There are two ways to look at this moment. You can say that no one in his right mind should wield a double-edged razor half-asleep. Or you can say that no one in his right mind can stay half-asleep when he picks up a double-edged razor. Here is what invariably happens: as I swirl the brush in the tub of Trumper's Sandalwood Shaving Cream, as I scrub my face gently with the brush, covering it with fragrant lather, as I apply the razor at an acute angle to my cheek next to my right ear, I suddenly become gloriously awake. Ten minutes into my day, I am paying utmost attention. The sandalwood aroma fills my nostrils, the steam rising from the sink caresses my skin, and most extraordinary of all, as I run the blade down my cheek it makes a tiny and distinct plink with each hair that it encounters, amplified by the tension of the blade held in the steel jaws of the razor. This experience simply doesn't happen with a cartridge razor, let alone a whirring electric shaver. Only a single sharp blade can give you the sound of every one of the hairs on your head being numbered.
In the logic of high technology, the fundamental premise is our incapacity. We are tired, fuzzy (in mind and face), and in need of a simple, safe, efficient solution. Gillette's army of engineers go to work, and place in our hand "the best a man can get." But there is another kind of logic—call it the logic of the blade. The double-edged razor blade, of course, is technology too, of quite an advanced kind. But the blade does not exist to underwrite our fuzzy, lazy, half-asleep lives. It requires something of us—discipline, skill, patience. The fundamental premise of the blade is that we can learn to handle fearsome things in delicate ways.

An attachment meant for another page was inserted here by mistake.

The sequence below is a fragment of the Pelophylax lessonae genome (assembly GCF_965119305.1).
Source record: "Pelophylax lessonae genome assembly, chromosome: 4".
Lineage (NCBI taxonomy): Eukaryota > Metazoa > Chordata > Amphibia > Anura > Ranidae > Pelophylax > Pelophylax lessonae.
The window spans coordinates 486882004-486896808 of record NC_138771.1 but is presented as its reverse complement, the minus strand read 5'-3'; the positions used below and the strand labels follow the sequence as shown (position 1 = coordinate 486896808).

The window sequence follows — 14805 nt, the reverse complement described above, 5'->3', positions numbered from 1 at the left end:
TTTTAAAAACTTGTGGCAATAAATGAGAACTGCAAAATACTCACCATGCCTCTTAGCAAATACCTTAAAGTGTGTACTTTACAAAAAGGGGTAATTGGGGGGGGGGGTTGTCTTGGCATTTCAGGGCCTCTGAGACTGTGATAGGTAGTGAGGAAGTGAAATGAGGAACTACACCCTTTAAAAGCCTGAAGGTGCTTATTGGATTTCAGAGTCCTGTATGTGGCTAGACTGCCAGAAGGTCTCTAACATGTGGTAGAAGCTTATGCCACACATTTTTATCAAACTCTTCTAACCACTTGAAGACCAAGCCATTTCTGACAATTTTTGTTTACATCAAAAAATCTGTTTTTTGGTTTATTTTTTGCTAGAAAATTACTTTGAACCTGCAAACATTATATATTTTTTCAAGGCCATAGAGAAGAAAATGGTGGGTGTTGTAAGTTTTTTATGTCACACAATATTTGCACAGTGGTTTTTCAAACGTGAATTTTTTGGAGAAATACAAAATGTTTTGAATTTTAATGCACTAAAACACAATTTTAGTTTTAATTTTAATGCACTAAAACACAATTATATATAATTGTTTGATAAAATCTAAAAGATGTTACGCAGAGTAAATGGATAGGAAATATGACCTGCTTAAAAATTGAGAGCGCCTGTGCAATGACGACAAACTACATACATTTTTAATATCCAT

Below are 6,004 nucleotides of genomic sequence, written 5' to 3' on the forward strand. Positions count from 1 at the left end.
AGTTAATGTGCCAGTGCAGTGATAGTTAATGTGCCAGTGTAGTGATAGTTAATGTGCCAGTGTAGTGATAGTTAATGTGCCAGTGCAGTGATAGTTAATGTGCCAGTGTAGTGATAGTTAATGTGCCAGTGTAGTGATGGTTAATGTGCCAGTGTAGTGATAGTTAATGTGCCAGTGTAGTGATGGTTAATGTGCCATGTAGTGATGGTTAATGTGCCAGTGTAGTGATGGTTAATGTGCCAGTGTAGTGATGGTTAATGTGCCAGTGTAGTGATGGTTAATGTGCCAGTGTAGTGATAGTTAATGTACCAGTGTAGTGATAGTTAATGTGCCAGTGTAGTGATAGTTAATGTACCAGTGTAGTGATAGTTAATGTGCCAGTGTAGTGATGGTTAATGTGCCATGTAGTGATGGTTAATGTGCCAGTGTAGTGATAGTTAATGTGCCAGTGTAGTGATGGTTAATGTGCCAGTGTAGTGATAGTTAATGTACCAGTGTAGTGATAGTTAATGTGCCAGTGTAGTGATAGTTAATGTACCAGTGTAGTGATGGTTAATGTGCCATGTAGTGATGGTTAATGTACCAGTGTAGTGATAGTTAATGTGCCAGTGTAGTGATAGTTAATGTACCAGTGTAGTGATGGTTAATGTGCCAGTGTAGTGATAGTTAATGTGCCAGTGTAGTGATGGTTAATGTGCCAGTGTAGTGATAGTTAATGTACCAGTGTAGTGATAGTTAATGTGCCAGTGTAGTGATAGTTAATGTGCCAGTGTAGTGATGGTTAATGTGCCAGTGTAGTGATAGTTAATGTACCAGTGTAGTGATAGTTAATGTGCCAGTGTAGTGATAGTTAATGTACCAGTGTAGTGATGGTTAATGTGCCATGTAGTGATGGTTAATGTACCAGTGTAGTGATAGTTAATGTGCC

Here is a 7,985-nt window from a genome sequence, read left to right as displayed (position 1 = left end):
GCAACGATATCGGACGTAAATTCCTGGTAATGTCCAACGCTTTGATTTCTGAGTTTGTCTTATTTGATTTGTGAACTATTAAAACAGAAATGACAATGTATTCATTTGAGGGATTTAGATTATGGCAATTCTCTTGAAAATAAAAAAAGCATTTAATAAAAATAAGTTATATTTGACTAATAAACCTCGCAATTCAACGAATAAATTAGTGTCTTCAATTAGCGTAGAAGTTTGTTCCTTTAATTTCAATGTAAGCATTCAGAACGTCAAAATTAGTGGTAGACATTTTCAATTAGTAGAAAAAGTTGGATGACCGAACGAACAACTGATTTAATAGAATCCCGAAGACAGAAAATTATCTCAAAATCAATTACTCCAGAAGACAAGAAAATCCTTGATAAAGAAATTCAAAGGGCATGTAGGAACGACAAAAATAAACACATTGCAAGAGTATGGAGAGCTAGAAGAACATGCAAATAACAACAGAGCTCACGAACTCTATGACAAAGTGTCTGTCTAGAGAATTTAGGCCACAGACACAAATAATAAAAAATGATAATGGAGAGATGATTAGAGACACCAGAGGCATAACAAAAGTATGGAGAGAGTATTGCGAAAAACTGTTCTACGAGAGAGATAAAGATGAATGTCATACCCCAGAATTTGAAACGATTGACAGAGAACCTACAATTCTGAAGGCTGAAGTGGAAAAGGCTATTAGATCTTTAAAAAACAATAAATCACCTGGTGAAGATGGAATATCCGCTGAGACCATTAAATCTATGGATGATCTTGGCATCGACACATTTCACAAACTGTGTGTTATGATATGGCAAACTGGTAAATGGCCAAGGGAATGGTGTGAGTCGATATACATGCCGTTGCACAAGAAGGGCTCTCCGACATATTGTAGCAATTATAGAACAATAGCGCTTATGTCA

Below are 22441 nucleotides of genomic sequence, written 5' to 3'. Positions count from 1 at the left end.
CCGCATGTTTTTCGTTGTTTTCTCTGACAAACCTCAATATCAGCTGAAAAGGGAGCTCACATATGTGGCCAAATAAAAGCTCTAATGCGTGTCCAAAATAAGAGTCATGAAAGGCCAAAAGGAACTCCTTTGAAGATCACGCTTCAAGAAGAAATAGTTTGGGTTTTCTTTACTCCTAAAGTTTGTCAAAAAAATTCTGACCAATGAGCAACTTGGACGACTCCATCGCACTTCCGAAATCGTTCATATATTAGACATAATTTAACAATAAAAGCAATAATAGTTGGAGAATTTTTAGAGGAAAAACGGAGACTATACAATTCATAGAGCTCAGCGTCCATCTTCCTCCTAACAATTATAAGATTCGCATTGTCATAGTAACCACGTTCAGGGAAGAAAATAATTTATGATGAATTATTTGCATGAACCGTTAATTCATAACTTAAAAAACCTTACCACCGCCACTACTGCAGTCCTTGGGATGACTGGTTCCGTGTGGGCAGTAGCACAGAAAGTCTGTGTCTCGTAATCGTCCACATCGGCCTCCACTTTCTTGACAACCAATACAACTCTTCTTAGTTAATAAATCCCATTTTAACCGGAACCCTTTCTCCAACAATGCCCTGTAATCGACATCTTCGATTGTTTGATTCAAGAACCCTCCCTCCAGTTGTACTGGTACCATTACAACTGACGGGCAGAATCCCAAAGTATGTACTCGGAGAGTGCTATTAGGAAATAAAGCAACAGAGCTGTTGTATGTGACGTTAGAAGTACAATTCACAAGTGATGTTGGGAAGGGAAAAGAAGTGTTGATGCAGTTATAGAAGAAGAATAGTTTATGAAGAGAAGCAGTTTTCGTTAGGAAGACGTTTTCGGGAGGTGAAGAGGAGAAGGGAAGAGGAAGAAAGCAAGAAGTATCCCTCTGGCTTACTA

The cartridge razor is safe, but it is ultimately dull. The double-edged razor, with apologies to Aslan, is not safe, but it is good. It is good to be at risk. It is good for me to face myself and hear the myriad plinks of each hair being numbered and shorn. It is good to wake up.
Via Arts & Letters Daily.